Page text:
Whether you’re moving to a new area or your brood is growing and you simply need a bigger building to house you all, when relocation time comes round it’s not just a matter of where and when but also what kind of house to choose. From flats and houses through to bungalows, one of the factors that can be a big sway for buyers is the age of the property. Older homes and new builds have distinct style differences and come with their own pros and cons. On which side of the timeline should you reside?
Nice and new
According to figures from the National House Building Council (NHBC), the number of new homes registered last year was the highest number since 2007. Though the 156,140 fell short of the target of 200,000 new homes the government wants to be built in the UK every year, we do now have a bit more choice when it comes to buying in many areas across the UK.
So, what are the advantages of buying new? Aside from that ‘just built’ smell and show home shine there are a few financial incentives to tempt potential buyers into a new property purchase.
First up is the Help to Buy scheme (explained here by Barratt), which allows homeowners to buy new properties with just a five per cent deposit. This can be in combination with either an equity loan or mortgage guarantee that can also help to lower your monthly mortgage payments. In theory this is a deal not to be sniffed at if you want to stretch your monthly budget a little further. You don’t need to be a first time buyer to qualify for the scheme either. However, if you are a first time buyer, you may be able to secure a new home with as little as four per cent deposit.
While it’s not strictly a financial incentive, buying new may mean you’re eligible to part exchange your old home towards your new purchase. This could save you time and fees selling your old home and has obvious benefit if you need to move fast and don’t want to hang around waiting for a buyer to arrive. The price should be set by independent valuers though there’s a chance you may get a higher price if you sold your home yourself on the open market. However, you should be aware that houses aren’t always released for part exchange straight away and may only become eligible once they reach a certain stage of building.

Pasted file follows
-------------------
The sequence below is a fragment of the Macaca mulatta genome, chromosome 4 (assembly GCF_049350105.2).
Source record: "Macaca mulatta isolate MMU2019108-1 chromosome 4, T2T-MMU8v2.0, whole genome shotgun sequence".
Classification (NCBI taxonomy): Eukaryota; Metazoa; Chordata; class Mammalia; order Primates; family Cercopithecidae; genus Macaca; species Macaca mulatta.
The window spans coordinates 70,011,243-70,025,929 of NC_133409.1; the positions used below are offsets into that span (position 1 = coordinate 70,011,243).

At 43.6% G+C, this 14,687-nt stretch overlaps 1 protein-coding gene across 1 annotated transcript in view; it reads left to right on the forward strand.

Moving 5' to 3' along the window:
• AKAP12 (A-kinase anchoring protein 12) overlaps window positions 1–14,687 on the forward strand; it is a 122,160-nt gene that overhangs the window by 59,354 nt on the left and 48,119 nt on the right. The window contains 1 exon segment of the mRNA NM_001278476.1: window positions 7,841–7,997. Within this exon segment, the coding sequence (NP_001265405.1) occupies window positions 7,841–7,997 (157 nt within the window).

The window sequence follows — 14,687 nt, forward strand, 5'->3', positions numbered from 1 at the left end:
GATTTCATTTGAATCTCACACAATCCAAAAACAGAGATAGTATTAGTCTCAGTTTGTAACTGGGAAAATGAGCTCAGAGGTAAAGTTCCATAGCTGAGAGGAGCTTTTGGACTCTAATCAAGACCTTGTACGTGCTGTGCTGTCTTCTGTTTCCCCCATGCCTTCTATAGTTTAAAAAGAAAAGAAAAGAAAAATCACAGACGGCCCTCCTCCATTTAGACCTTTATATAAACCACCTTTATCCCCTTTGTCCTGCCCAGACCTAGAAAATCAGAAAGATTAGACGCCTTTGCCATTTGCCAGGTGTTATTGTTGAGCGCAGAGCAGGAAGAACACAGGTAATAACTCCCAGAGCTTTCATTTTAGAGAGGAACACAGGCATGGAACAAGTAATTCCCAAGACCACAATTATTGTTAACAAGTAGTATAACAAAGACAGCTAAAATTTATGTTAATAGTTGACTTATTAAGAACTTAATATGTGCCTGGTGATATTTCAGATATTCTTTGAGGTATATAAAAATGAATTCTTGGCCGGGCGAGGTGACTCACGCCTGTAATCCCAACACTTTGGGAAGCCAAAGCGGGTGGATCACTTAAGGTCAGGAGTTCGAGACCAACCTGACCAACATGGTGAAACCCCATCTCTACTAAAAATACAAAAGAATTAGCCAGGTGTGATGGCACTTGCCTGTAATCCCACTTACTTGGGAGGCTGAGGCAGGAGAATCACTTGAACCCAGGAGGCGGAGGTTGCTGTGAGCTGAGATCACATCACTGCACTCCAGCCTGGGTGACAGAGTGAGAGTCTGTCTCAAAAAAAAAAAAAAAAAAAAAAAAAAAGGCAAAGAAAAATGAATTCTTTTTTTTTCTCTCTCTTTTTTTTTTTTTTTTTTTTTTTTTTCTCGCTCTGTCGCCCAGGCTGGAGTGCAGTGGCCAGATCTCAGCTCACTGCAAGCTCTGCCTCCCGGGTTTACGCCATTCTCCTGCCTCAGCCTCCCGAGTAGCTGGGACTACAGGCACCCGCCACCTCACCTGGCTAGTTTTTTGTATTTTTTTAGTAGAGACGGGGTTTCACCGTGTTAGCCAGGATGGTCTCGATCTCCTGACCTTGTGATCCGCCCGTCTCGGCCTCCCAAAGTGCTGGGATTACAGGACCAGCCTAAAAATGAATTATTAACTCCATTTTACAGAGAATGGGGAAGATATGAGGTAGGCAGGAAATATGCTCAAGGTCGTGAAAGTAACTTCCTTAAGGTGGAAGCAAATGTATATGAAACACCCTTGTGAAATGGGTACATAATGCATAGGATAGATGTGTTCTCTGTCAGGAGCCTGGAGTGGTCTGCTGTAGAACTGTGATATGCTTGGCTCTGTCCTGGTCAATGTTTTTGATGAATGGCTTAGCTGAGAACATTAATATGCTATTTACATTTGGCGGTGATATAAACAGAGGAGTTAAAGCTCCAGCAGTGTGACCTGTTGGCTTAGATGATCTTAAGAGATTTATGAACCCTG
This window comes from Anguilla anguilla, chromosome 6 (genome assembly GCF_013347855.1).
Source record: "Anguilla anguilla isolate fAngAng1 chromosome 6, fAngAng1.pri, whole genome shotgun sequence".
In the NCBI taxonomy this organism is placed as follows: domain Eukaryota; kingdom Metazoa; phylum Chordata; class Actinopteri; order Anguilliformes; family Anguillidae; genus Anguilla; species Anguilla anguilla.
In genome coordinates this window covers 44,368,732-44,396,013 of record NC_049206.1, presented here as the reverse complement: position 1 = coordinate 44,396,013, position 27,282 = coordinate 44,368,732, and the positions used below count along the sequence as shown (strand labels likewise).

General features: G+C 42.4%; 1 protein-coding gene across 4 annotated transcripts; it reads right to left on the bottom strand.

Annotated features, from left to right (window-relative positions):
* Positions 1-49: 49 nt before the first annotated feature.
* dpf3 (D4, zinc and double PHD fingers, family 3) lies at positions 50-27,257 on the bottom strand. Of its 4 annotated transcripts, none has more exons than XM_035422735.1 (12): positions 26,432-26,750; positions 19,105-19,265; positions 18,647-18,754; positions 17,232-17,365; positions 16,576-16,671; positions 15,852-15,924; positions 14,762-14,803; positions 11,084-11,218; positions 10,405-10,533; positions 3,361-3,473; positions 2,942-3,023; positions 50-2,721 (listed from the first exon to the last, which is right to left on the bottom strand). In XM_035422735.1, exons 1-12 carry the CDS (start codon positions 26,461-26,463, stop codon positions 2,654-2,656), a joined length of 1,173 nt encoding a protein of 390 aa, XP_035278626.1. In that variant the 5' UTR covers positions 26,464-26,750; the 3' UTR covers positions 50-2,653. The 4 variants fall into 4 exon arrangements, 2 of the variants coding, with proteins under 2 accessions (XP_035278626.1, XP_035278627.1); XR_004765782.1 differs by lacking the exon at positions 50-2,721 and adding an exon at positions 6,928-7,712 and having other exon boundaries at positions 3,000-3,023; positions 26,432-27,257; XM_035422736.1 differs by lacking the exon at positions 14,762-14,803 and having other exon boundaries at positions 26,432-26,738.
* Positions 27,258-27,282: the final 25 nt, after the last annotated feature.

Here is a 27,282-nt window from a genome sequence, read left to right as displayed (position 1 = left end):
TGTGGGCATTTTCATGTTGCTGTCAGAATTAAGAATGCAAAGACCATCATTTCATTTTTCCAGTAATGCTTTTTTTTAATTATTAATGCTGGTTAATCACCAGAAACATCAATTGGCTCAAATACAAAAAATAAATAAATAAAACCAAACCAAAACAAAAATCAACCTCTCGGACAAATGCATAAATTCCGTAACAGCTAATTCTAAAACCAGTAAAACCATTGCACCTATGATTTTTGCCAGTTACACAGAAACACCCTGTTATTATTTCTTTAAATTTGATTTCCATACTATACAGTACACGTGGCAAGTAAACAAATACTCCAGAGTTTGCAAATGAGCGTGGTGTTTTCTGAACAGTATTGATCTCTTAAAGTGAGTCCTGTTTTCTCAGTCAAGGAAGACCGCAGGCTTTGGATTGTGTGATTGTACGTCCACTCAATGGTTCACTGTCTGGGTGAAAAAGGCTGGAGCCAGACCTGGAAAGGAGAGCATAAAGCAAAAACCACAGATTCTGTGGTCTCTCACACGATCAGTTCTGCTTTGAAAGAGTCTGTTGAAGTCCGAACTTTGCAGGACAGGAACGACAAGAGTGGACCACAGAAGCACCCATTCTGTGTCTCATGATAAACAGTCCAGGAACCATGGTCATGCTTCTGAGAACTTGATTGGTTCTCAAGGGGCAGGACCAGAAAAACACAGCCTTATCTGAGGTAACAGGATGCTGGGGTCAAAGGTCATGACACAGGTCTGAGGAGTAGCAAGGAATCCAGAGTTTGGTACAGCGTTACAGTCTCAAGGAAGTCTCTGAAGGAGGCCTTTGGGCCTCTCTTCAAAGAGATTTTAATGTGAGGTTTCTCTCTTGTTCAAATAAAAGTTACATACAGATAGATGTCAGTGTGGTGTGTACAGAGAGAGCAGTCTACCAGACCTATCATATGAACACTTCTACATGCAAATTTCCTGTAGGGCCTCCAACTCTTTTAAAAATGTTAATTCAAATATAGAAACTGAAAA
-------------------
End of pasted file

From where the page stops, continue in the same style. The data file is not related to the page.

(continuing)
What wins many people over to a fresh-off-the-shelf home is the fact you can move into something that needs very little work to make it your own. Purchase early enough and you can put your own stamp on the property by choosing fixtures, fittings and finishes, though you may be surprised to find the cost of little extras that aren’t included or selecting high end furnishing options. That said, sought after features like en suites, bi-fold doors and induction hobs in kitchens fitted with appliances are generally fitted as standard.
On the down side, this customisation often comes at the cost of actual square metres as newer homes tend to be more compact. This along with new building techniques generally means lower energy costs but you’ll have to spend a fair bit to bag yourself a lot of space and gardens can often amount to a small plot of land only.